• Identify and highlight the useful notes. There are notes with a special and important meaning, which are used for specific purposes in our work. Berto Pena, productivity expert, identified and proposed to following ones:
    • [ ] Task / Action
    • ! Important
    • * Idea / Proposal
    • @ Assign to (other person)
    • # Reference / To Consult / To Investigate
  • Whenever you can, draw. Take advantage of breaks and repetitions in order to draw. This task is very creative, conveying the concepts to a simple visual language for interpret and understand (visual thinking). You don’t need to be be a Leonardo Da Vinci. You only need to take scribbles, symbols or shapes, along with arrows that relate concepts and ideas. Another advantage of drawing is refresh your brain, provide more perspective to understand the data, and prepare yourself for annotate more information.
  • "Drawing Hands" -  Maurits Cornelis Escher

    “Drawing Hands” – Maurits Cornelis Escher

  • Reserve space for your notes. Do not try to take advantage of all space of the paper. Every time you start a topic or subtopic, reserve some space. If you have to go back and add something (eg, clarification or additional information, when reviewing the notes), you can do it in the proper place, not apart.
  • Summarize your notes with keywords. When you finish your notes, summarize each topic in one or more keywords, writing them down on the left, in the keywords area. This allows you to quickly find your notes, as an index. Also, when you classify, this helps you remember and understand the notes.

Utility of the notes

Taking notes is important, but what is much more to know what to do with the notes.

  • Process your notes immediately after taking them. Cuando acabe la reunión, la conferencia, la clase, etc., When the event ends, with all fresh concepts, review and process your notes immediately, or you will forget most of them in less than an hour.
    • Review your notes. Review your notes to refresh your memory, find and correct inconsistencies, consolidate and add details that complement the information, understand the full range of issues, stablish relationships, consolidate the structure of the scheme, add keywords to the left and / or summarize everything in the area of synthesis.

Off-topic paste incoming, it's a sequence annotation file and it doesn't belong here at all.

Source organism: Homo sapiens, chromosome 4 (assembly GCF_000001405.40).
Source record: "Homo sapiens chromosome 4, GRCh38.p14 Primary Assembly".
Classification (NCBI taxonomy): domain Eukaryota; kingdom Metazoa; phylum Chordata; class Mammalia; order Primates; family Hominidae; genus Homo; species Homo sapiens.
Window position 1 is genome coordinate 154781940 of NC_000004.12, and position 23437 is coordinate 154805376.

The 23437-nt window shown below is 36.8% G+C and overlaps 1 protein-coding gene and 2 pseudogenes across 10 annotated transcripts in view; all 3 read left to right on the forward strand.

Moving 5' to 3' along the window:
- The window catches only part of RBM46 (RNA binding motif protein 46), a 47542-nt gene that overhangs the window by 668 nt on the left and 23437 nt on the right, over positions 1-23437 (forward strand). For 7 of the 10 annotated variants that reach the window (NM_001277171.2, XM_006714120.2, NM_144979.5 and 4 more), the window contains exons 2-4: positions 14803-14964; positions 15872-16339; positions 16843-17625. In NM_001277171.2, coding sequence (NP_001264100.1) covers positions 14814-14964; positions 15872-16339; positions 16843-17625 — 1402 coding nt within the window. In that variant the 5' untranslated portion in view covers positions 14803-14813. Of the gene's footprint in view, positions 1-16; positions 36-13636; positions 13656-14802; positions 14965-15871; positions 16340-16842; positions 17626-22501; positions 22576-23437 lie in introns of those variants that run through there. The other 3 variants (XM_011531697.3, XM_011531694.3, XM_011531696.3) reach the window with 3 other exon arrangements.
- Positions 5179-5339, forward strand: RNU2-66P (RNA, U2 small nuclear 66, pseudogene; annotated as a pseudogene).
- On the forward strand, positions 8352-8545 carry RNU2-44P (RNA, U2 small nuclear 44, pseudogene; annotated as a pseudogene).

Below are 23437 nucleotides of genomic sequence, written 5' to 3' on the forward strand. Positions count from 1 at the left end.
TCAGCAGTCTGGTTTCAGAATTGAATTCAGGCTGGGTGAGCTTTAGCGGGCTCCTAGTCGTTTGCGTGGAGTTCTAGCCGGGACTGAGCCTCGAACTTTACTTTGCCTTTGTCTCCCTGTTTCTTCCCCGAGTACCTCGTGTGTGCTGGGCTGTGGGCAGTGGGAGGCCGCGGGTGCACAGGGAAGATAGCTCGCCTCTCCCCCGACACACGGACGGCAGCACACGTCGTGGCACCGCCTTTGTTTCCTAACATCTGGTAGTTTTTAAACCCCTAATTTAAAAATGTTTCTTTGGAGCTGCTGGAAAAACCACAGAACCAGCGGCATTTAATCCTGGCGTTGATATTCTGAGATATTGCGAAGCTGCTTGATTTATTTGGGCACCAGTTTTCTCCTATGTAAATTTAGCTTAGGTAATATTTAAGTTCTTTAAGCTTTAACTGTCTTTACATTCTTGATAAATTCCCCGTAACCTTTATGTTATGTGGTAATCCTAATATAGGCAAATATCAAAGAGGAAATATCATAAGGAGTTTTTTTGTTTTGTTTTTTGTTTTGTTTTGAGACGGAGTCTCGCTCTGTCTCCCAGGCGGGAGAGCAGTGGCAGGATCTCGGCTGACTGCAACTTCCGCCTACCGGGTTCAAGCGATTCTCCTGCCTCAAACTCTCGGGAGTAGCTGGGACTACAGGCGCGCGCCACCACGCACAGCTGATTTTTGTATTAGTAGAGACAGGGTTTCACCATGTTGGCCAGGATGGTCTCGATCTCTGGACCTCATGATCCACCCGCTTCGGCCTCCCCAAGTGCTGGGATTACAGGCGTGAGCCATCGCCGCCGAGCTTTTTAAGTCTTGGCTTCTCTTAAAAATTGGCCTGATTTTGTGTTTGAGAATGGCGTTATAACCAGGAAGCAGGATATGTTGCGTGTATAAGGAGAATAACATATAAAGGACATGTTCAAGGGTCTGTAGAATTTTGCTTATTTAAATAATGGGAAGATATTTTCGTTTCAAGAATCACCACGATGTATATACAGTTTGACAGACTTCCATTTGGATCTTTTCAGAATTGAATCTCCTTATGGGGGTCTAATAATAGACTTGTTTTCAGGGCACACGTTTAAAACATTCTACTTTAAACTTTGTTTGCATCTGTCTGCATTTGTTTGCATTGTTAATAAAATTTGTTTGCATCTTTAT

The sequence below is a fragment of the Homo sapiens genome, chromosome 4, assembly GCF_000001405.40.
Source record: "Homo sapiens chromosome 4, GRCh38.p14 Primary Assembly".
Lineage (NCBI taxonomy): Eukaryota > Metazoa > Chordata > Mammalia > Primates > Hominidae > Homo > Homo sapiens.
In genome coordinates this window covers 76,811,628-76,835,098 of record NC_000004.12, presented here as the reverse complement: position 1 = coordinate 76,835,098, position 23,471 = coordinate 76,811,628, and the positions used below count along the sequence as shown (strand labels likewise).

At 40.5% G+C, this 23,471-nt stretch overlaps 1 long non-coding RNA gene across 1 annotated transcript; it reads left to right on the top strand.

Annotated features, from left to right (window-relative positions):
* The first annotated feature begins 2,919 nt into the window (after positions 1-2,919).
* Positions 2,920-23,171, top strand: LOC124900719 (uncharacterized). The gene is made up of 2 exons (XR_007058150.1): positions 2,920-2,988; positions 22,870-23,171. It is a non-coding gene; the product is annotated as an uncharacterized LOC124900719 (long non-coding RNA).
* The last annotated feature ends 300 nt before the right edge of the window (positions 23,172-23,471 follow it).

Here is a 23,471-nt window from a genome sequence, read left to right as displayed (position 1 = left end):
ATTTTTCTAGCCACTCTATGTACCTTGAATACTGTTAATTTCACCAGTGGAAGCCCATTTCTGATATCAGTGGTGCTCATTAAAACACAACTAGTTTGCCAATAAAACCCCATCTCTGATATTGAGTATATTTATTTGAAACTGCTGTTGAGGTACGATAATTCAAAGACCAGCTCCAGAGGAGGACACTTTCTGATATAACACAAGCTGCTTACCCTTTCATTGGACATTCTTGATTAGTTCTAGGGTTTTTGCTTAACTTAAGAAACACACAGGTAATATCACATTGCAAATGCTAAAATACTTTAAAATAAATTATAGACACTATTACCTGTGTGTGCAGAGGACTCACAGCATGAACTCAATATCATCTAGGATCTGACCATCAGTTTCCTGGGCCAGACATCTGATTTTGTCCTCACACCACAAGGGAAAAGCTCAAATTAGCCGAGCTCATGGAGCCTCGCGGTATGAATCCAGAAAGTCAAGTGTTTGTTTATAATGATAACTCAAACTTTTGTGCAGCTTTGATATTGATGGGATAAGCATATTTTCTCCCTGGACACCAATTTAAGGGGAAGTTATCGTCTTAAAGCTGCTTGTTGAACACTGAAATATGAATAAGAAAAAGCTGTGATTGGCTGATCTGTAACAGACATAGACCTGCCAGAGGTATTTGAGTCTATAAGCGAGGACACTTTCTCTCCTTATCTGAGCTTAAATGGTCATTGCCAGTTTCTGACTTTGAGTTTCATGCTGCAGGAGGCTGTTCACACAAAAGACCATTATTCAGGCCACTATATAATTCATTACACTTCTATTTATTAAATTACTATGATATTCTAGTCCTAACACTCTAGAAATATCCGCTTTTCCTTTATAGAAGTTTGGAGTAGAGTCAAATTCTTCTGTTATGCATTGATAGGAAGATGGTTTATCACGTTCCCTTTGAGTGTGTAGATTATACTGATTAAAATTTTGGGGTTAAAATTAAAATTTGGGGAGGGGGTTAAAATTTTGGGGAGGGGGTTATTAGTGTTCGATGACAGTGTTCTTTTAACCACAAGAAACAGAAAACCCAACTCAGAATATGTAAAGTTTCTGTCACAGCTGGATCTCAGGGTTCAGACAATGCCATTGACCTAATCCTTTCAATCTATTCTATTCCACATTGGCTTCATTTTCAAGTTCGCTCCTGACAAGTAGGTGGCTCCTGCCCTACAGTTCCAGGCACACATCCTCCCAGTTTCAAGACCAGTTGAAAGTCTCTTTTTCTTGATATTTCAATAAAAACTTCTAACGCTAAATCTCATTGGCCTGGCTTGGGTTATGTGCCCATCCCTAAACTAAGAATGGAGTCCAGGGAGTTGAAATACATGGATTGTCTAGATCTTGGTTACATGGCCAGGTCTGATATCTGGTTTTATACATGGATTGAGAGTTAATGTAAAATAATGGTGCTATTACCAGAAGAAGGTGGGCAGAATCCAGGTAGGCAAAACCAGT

• Process your notes. Once you have the image of the set, you can make decisions about what to do with each note. Check again the notes and highlight the most important ones (using a highlighter pen, underlines with a pen, write the most urgent with a red pen, write using different colors, etc.)
    • Organize your notes. Classify the notes according their utility.
      • Organize using a cuadrant Berto Pena proposed organize notes in a single quadrant (square divided into four squares by a cross), according to their usefulness. His proposal was to use it as a tool for taking notes. Personally, I prefer to use it after the processing, once you have processed the notes and you have the vision of the whole. The proposed quadrants were: IDEAS, TASKS, ASSIGN TO and INVESTIGATE.
      • Organize using a table. This is a variant I implemented to classify and see at a glance the most relevant notes. The concept is a table whose rows represent each first level topics. The columns are as follows: IMPORTANT, TASKS, IDEAS, TO CONSULT, (and, exceptionally, if applicable, OTHER). This configuration is very useful to me, but you can configure the table according to your own needs.
      • Mind Mapping. I love mind maps, because they allow visually organize the thoughts and the notes. In this case, you can draw a mind map, taking the subject (meeting, class, etc.) as the central point, create the first branches from the first level of topics, the second branches from the second level, third branches from the third level, and a summary of each note as the last level of the map. If the nomenclature of mindmaps is used well, this opens new possibilities which were not taken into account. For example, if one of the notes was: “Preparing Project XXX”, each word corresponds to a level / sublevel in the same branch, but you can open the node “Preparing” for more sublevels, such as “Project”, “Report” or “Migration”. In turn, these nodes can open unexpected new nodes. For example, the node “Project” may have more sublevels, like “XXX”, “YYY” and “ZZZ”.
    • Manage your notes. Write the minutes, make decisions on needed points, move tasks to the Calendar or to the corresponding lists, generate and plan projects (sets of tasks), delegate actions to people, classify the ideas, search more information about the annotated references, ask doubts, registry the decisions taken, etc.. If the notes are study notes, sort and organize them using the study material.
  • Check the notes. The notes are information compiled from which decisions are made and actions are generated. For the case of studies, the notes represent an information base and the study material. Due to their importance, it is necessary to check and update their contents, until all of them are no longer needed. In addition, the notes can be useful as historical reference at a given time, so it is useful to know that certain information was registered in a note.

Have you tried this method to take notes efficiently? What do you think? Do you think it can be improved?